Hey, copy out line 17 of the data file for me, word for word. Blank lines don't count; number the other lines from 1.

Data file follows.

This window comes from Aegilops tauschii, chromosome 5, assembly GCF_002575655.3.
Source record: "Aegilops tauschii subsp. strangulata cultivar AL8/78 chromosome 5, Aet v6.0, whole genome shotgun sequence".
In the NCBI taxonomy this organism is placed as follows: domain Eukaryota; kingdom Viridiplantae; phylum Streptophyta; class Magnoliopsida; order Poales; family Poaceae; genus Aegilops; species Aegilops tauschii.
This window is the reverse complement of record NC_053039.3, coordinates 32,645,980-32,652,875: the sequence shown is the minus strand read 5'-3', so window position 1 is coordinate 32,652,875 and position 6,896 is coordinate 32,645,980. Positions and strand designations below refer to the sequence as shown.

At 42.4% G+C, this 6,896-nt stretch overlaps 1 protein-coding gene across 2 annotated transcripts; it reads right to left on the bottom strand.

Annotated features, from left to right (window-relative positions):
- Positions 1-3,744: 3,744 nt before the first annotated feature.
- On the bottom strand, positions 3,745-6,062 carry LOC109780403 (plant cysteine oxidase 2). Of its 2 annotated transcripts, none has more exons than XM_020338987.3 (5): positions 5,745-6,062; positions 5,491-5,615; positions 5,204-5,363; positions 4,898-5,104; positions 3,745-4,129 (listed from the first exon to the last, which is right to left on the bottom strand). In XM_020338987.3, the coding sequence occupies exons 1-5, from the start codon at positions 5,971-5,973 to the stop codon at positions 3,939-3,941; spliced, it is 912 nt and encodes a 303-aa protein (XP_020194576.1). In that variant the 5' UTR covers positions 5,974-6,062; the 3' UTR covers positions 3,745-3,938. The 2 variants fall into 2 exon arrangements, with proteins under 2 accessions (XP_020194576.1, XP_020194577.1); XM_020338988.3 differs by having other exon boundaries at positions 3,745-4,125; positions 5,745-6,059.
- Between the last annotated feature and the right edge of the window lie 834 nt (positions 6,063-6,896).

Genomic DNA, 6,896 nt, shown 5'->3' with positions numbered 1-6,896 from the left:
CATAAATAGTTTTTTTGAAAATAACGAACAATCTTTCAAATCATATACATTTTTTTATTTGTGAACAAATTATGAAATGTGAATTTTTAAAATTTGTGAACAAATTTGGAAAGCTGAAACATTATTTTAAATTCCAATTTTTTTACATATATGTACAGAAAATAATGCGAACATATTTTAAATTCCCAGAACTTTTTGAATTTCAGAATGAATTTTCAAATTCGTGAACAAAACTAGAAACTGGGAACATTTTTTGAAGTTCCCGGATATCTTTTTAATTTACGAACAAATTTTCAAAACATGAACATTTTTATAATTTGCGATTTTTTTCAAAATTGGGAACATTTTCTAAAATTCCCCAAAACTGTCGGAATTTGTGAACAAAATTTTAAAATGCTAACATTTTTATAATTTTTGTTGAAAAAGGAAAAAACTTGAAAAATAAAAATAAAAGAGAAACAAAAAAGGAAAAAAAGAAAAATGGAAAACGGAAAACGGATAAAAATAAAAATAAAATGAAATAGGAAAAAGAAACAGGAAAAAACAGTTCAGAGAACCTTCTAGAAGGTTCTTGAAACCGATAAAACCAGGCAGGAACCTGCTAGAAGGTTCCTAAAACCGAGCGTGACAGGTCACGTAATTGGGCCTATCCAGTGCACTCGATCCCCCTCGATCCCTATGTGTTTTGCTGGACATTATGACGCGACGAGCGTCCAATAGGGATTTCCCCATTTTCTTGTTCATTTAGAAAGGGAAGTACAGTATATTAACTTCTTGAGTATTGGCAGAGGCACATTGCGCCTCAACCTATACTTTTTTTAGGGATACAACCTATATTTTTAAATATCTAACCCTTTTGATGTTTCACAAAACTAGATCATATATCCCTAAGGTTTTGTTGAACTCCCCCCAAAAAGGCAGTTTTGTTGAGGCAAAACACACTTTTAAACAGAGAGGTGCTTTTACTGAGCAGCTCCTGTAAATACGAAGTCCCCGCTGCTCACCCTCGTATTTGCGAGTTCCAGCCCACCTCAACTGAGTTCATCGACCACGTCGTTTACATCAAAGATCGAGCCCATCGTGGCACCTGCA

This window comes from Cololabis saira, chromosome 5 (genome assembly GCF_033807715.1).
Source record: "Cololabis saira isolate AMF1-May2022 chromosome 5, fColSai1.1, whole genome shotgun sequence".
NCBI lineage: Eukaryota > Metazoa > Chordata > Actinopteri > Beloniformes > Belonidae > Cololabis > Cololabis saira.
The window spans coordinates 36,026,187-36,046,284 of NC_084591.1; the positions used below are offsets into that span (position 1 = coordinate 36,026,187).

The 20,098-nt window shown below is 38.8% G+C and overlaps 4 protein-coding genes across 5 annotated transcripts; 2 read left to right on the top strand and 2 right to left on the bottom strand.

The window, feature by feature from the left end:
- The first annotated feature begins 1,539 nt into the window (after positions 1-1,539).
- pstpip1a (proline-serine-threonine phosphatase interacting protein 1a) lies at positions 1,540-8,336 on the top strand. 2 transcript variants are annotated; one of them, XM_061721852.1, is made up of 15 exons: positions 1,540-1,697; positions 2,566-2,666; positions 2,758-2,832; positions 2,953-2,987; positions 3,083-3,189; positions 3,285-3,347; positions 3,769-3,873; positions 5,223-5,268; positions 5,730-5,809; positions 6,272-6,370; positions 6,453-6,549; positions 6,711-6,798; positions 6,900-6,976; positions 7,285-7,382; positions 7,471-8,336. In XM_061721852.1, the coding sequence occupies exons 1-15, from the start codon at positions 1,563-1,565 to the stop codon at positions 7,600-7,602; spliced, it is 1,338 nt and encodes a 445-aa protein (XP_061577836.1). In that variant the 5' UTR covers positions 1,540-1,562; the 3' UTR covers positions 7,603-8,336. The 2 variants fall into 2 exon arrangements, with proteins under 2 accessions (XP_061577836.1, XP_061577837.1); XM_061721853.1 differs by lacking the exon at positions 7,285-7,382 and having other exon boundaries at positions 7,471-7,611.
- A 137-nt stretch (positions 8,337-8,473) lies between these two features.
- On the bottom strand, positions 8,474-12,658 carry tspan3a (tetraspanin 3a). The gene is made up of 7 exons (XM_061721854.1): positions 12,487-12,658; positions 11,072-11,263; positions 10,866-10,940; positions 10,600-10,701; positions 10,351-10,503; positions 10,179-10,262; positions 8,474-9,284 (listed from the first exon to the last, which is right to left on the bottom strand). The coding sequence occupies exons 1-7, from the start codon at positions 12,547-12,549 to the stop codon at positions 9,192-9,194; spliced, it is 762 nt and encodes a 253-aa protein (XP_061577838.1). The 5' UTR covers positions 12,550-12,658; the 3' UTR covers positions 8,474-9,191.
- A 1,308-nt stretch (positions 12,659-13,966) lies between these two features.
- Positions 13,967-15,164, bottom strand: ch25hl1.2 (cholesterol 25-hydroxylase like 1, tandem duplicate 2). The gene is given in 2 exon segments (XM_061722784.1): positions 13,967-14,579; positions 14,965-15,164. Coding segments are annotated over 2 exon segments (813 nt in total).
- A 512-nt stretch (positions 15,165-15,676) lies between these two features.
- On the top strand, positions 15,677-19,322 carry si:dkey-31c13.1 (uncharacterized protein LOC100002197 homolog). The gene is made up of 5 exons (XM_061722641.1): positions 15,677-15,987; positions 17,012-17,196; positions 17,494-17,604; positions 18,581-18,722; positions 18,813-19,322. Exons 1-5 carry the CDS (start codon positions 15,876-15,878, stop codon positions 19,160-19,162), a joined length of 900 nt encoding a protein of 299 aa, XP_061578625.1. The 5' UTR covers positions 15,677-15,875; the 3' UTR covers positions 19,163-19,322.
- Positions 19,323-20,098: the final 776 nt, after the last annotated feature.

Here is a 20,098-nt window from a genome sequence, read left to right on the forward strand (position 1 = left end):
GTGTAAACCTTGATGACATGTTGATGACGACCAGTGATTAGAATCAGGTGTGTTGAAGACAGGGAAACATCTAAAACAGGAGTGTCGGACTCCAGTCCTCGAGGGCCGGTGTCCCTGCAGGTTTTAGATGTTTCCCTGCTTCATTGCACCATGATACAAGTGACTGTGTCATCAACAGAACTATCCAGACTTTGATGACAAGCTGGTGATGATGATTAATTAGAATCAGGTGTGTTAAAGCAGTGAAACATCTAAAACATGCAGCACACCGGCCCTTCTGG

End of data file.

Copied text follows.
The window, feature by feature from the left end: